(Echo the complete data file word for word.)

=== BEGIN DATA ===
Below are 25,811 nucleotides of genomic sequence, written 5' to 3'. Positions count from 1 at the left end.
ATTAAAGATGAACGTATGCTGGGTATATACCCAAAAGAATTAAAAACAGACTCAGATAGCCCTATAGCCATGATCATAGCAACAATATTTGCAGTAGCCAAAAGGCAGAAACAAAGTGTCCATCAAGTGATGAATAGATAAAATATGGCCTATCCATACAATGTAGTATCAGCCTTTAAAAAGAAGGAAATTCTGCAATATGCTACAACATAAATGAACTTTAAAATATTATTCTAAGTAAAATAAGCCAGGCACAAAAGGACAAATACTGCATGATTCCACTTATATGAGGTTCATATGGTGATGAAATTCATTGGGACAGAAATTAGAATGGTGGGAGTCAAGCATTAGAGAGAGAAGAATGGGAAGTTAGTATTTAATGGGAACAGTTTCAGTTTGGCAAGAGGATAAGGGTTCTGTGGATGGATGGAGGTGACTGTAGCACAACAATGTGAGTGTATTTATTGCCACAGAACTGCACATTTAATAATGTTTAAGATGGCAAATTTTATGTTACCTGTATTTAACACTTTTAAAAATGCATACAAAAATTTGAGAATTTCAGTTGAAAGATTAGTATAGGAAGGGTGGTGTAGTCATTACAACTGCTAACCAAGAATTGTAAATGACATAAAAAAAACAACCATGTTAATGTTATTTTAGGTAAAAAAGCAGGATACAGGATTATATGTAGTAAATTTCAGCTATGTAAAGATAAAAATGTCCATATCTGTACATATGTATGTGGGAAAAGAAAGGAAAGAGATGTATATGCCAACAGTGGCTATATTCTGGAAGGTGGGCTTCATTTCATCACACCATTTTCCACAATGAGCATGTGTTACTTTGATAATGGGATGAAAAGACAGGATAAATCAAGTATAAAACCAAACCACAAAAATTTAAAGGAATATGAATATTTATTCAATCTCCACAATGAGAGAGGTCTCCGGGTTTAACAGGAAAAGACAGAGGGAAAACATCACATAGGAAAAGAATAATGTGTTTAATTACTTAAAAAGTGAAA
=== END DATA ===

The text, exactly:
Below are 25,811 nucleotides of genomic sequence, written 5' to 3'. Positions count from 1 at the left end.
ATTAAAGATGAACGTATGCTGGGTATATACCCAAAAGAATTAAAAACAGACTCAGATAGCCCTATAGCCATGATCATAGCAACAATATTTGCAGTAGCCAAAAGGCAGAAACAAAGTGTCCATCAAGTGATGAATAGATAAAATATGGCCTATCCATACAATGTAGTATCAGCCTTTAAAAAGAAGGAAATTCTGCAATATGCTACAACATAAATGAACTTTAAAATATTATTCTAAGTAAAATAAGCCAGGCACAAAAGGACAAATACTGCATGATTCCACTTATATGAGGTTCATATGGTGATGAAATTCATTGGGACAGAAATTAGAATGGTGGGAGTCAAGCATTAGAGAGAGAAGAATGGGAAGTTAGTATTTAATGGGAACAGTTTCAGTTTGGCAAGAGGATAAGGGTTCTGTGGATGGATGGAGGTGACTGTAGCACAACAATGTGAGTGTATTTATTGCCACAGAACTGCACATTTAATAATGTTTAAGATGGCAAATTTTATGTTACCTGTATTTAACACTTTTAAAAATGCATACAAAAATTTGAGAATTTCAGTTGAAAGATTAGTATAGGAAGGGTGGTGTAGTCATTACAACTGCTAACCAAGAATTGTAAATGACATAAAAAAAACAACCATGTTAATGTTATTTTAGGTAAAAAAGCAGGATACAGGATTATATGTAGTAAATTTCAGCTATGTAAAGATAAAAATGTCCATATCTGTACATATGTATGTGGGAAAAGAAAGGAAAGAGATGTATATGCCAACAGTGGCTATATTCTGGAAGGTGGGCTTCATTTCATCACACCATTTTCCACAATGAGCATGTGTTACTTTGATAATGGGATGAAAAGACAGGATAAATCAAGTATAAAACCAAACCACAAAAATTTAAAGGAATATGAATATTTATTCAATCTCCACAATGAGAGAGGTCTCCGGGTTTAACAGGAAAAGACAGAGGGAAAACATCACATAGGAAAAGAATAATGTGTTTAATTACTTAAAAAGTGAAA